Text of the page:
(4) Remove and reserve cooking water: Once beans have cooked, you will have to check the cooking water. Before adding seasoning, check the liquid — you’ll only need a bit of the liquid in there to mash. I prefer removing much of the liquid first since it’s impossible to separate the liquid once seasonings are added and it’s blended. If there’s too much water, you’ll end up with fool soup (which I haven’t tried but don’t imagine to be good)! So, remove half or more of the liquid but reserve it to add if you need to thin out the mash.

(5) Mince the fresh garlic: Peel and mince the fresh garlic.

(6) Add the seasonings to the beans: Add the tahini paste, cumin, coriander, salt, black pepper, olive oil, fresh lime juice, and stir well.


(7) Mash the beans: Blend the beans using an immersion blender or food processor. The immersion blender is quite useful for this.

(8) Chop the vegetables and herbs of choice: Wash and chop the tomatoes, cucumber, parsley, and scallions.


(9) Serve the fool medammes: The bean dish is often served warm, with freshly baked pita bread used to scoop it up and eat. For a gluten-free option, you can use lettuce to scoop up the fool medammes. You can also serve with fried, poached, or soft-boiled eggs. Of course you can also get creative with spices and herbs, including a little bit of cayenne or hot sauce if you like it spicy!



  1. Thanks for the post. The first time I made my own foul I did not like the taste. I think I had not used the right fava beans. Here in Canada we don’t have the variety you used. When I was living in Egypt I loved the foul of grandma made in the fawala or the ones sold in the cafeterias. I like to purée mine with a vegetable mill that removes the skins as I don’t digest them. My grandmother used to put a spoon of red lentils and a small fresh tomato to the foul while cooking. It gave it a yummy taste. I was wondering if I could make it in a slow-cooker. Any thoughts on that?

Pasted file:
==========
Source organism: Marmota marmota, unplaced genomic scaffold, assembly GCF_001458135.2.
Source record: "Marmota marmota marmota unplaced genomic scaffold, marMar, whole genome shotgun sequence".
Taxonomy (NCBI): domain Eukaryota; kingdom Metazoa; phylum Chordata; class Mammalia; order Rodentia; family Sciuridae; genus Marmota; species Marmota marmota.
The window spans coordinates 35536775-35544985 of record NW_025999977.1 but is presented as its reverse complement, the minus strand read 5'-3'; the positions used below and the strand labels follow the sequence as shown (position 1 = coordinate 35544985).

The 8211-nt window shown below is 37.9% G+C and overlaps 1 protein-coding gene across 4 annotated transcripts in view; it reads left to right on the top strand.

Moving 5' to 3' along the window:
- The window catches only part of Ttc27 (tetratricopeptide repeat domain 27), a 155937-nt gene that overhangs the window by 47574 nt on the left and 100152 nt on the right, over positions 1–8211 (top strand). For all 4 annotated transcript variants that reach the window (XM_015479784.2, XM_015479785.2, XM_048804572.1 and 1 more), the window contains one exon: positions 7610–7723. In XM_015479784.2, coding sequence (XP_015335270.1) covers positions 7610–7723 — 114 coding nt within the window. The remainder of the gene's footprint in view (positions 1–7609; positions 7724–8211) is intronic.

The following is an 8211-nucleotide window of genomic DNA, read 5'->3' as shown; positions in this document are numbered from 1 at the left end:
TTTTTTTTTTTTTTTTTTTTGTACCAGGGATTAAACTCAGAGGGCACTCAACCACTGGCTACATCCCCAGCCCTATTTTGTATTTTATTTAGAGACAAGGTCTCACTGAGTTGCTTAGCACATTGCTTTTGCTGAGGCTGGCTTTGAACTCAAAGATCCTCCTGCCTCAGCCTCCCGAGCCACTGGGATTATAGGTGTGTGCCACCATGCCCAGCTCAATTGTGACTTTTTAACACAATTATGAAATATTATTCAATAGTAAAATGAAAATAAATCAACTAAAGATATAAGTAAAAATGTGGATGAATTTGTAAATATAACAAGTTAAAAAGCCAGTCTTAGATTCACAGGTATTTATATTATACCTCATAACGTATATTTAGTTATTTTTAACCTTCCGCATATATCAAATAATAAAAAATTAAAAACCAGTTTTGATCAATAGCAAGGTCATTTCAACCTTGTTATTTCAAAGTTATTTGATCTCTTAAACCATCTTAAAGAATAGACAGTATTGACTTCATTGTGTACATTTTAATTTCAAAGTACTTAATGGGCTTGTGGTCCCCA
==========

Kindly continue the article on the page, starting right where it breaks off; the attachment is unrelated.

• Hi Karine, thanks for your comment! Yes it’s very important to use the right kind of beans. We will try to find a good source and share with our readers. I haven’t tried making the beans in a slow cooker. I’d like to find a slow cooker that doesn’t have a lead problem since many have been found to leach lead into the food. Also if you make in a slow-cooker, you might want to put a lot of extra water in there so it doesn’t run low on water while cooking. Let us know if you try it that way!

  2. Foul is one of the many things I miss about living in Dubai. There’s something about a starchy almost gloopy, yet vibrant and fresh, warm bowl of foul that tugs at the heart strings. Bookmarking this recipe so that I may bring these flavors into my small kitchen whenever my husband and I miss our Dubai neighborhood hummus-falafel-foul shop
    Didi recently posted…Lessons from a year of living in the United StatesMy Profile